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Special Issue "Water Resources in a Variable and Changing Climate"

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A special issue of Water (ISSN 2073-4441).

Deadline for manuscript submissions: closed (13 June 2014)

Special Issue Editors

Guest Editor
Prof. Dr. Simon Beecham

Division of Information Technology, Engineering and the Environment, School of Natural and Built Environments, University of South Australia, South Australia 5001, Australia
Website | E-Mail
Interests: water sensitive urban design (wsud); climate change impacts on water systems; siphonic roofwater harvesting
Guest Editor
Dr. Julia Piantadosi

Division of Information Technology, Engineering and the Environment, School of Information Technology and Mathematical Sciences, Centre for Industrial and Applied Mathematics, University of South Australia, South Australia 5001, Australia
Website | E-Mail
Interests: stochastic applied optimal control in the area of water management; decision making under uncertainty and environmental applications; climate change impacts on water resources; multi-dimensional copulas of maximum entropy and application to stochastic rainfall models

Special Issue Information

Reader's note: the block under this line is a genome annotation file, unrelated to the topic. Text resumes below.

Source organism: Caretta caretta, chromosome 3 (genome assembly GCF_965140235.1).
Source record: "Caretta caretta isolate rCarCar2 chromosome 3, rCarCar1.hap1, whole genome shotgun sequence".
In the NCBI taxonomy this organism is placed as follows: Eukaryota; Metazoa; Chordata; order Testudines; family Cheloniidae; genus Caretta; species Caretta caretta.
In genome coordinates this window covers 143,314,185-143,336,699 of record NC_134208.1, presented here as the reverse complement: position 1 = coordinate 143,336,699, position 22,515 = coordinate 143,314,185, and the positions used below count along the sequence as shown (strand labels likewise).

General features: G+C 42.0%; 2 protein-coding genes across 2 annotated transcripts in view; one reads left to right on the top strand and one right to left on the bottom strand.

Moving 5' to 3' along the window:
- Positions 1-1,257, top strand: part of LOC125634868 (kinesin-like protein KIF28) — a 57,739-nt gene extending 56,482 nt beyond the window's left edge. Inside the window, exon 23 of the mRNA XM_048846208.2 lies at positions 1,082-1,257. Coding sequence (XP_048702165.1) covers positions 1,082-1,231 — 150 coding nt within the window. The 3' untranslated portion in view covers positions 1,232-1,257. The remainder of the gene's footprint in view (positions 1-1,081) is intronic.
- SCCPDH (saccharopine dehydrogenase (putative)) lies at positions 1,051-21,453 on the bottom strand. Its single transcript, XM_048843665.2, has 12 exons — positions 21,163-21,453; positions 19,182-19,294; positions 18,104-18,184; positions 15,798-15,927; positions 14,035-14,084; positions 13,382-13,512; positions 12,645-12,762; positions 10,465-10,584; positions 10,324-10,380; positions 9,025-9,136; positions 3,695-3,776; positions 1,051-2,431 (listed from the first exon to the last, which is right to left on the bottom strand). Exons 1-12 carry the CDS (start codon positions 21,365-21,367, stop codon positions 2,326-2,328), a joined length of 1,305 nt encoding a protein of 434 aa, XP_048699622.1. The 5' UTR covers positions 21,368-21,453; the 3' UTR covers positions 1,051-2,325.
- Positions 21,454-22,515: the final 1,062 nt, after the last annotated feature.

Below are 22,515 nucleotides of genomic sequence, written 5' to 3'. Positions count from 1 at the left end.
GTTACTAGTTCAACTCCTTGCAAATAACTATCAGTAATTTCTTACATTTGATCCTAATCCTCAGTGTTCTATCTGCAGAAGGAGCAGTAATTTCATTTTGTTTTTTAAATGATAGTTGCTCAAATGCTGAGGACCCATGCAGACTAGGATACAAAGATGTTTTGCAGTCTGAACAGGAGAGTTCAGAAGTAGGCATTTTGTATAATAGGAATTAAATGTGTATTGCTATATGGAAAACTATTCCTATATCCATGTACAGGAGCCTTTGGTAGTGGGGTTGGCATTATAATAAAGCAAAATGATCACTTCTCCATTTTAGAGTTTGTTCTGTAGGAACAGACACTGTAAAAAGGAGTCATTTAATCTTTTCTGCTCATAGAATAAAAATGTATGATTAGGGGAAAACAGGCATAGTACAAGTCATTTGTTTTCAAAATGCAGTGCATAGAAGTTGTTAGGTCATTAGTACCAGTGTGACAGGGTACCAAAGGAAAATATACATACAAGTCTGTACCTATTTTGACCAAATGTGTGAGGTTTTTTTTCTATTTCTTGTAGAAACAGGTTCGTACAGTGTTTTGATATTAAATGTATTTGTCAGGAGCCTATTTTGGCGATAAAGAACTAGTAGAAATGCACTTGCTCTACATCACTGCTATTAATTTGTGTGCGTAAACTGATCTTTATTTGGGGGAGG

Dear Colleaugues,

Climate change will bring about significant changes to the capacity of, and the demand on, water resources. The resulting changes include increasing climate variability that is expected to affect hydrologic conditions. The effects of climate variability on various meteorological variables have been extensively observed in many regions around the world. Of these, rainfall is one of the most important variables. Understanding the effects of climate variability on spatial and temporal rainfall characteristics is of special interest to water resource policy makers. Investigating rainfall variability at the regional scale is essential for understanding potential impacts on humans and the natural environment. Atmospheric circulation, topography, land use and other regional features modify global changes to produce unique patterns of change at the regional scale. As the future changes to these water resources cannot be measured in the present, hydrological models are critical in the planning required to adapt our water resource management strategies to future climate conditions. Such models include catchment runoff models, reservoir management models, flood prediction models, groundwater recharge and flow models, and crop water balance models. In water-scarce regions such as Australia, urban water systems are particularly vulnerable to rapid population growth and climate change. In the presence of climate change induced uncertainty, urban water systems need to be more resilient and multi-sourced. Decreasing volumetric rainfall trends have an effect on reservoir yield and operation practices. Severe intensity rainfall events can cause failure of drainage system capacity and subsequent urban flood inundation problems. Policy makers, end users and leading researchers need to work together to develop a consistent approach to interpreting the effects of climate variability and change on water resources.